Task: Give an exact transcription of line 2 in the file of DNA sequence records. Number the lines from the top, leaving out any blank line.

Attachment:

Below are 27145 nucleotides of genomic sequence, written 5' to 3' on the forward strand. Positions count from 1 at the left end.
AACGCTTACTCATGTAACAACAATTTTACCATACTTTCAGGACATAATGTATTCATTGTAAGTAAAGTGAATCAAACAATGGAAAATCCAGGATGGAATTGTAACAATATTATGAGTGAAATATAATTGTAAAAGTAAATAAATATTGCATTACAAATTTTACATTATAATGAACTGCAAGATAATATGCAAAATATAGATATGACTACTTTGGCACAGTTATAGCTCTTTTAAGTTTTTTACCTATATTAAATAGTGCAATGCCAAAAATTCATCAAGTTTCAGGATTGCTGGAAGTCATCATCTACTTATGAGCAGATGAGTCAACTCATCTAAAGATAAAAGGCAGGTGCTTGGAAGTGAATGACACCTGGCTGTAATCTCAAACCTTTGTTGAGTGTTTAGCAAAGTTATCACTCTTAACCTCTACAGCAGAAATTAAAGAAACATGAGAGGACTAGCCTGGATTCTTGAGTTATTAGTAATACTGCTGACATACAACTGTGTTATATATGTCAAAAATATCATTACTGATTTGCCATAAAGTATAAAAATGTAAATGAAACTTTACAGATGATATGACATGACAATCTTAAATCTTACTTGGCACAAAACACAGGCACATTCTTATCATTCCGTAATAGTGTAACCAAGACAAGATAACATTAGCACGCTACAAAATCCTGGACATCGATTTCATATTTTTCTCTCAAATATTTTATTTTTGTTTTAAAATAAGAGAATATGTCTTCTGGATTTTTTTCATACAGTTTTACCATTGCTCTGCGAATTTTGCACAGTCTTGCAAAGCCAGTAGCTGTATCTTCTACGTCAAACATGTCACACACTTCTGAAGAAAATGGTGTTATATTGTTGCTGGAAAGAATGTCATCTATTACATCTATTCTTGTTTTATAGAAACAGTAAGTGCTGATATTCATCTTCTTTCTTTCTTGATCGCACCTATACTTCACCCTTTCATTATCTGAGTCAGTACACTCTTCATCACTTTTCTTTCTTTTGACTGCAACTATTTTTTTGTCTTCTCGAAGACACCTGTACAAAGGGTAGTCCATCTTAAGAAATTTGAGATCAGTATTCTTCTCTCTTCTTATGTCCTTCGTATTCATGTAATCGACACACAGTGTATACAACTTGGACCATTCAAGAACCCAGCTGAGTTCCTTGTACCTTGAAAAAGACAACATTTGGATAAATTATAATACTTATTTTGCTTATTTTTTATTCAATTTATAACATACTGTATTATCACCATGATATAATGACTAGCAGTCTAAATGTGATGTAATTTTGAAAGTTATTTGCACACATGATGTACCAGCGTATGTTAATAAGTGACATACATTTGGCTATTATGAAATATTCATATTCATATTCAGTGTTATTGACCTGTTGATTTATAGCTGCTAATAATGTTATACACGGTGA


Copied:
AACGCTTACTCATGTAACAACAATTTTACCATACTTTCAGGACATAATGTATTCATTGTAAGTAAAGTGAATCAAACAATGGAAAATCCAGGATGGAATTGTAACAATATTATGAGTGAAATATAATTGTAAAAGTAAATAAATATTGCATTACAAATTTTACATTATAATGAACTGCAAGATAATATGCAAAATATAGATATGACTACTTTGGCACAGTTATAGCTCTTTTAAGTTTTTTACCTATATTAAATAGTGCAATGCCAAAAATTCATCAAGTTTCAGGATTGCTGGAAGTCATCATCTACTTATGAGCAGATGAGTCAACTCATCTAAAGATAAAAGGCAGGTGCTTGGAAGTGAATGACACCTGGCTGTAATCTCAAACCTTTGTTGAGTGTTTAGCAAAGTTATCACTCTTAACCTCTACAGCAGAAATTAAAGAAACATGAGAGGACTAGCCTGGATTCTTGAGTTATTAGTAATACTGCTGACATACAACTGTGTTATATATGTCAAAAATATCATTACTGATTTGCCATAAAGTATAAAAATGTAAATGAAACTTTACAGATGATATGACATGACAATCTTAAATCTTACTTGGCACAAAACACAGGCACATTCTTATCATTCCGTAATAGTGTAACCAAGACAAGATAACATTAGCACGCTACAAAATCCTGGACATCGATTTCATATTTTTCTCTCAAATATTTTATTTTTGTTTTAAAATAAGAGAATATGTCTTCTGGATTTTTTTCATACAGTTTTACCATTGCTCTGCGAATTTTGCACAGTCTTGCAAAGCCAGTAGCTGTATCTTCTACGTCAAACATGTCACACACTTCTGAAGAAAATGGTGTTATATTGTTGCTGGAAAGAATGTCATCTATTACATCTATTCTTGTTTTATAGAAACAGTAAGTGCTGATATTCATCTTCTTTCTTTCTTGATCGCACCTATACTTCACCCTTTCATTATCTGAGTCAGTACACTCTTCATCACTTTTCTTTCTTTTGACTGCAACTATTTTTTTGTCTTCTCGAAGACACCTGTACAAAGGGTAGTCCATCTTAAGAAATTTGAGATCAGTATTCTTCTCTCTTCTTATGTCCTTCGTATTCATGTAATCGACACACAGTGTATACAACTTGGACCATTCAAGAACCCAGCTGAGTTCCTTGTACCTTGAAAAAGACAACATTTGGATAAATTATAATACTTATTTTGCTTATTTTTTATTCAATTTATAACATACTGTATTATCACCATGATATAATGACTAGCAGTCTAAATGTGATGTAATTTTGAAAGTTATTTGCACACATGATGTACCAGCGTATGTTAATAAGTGACATACATTTGGCTATTATGAAATATTCATATTCATATTCAGTGTTATTGACCTGTTGATTTATAGCTGCTAATAATGTTATACACGGTGA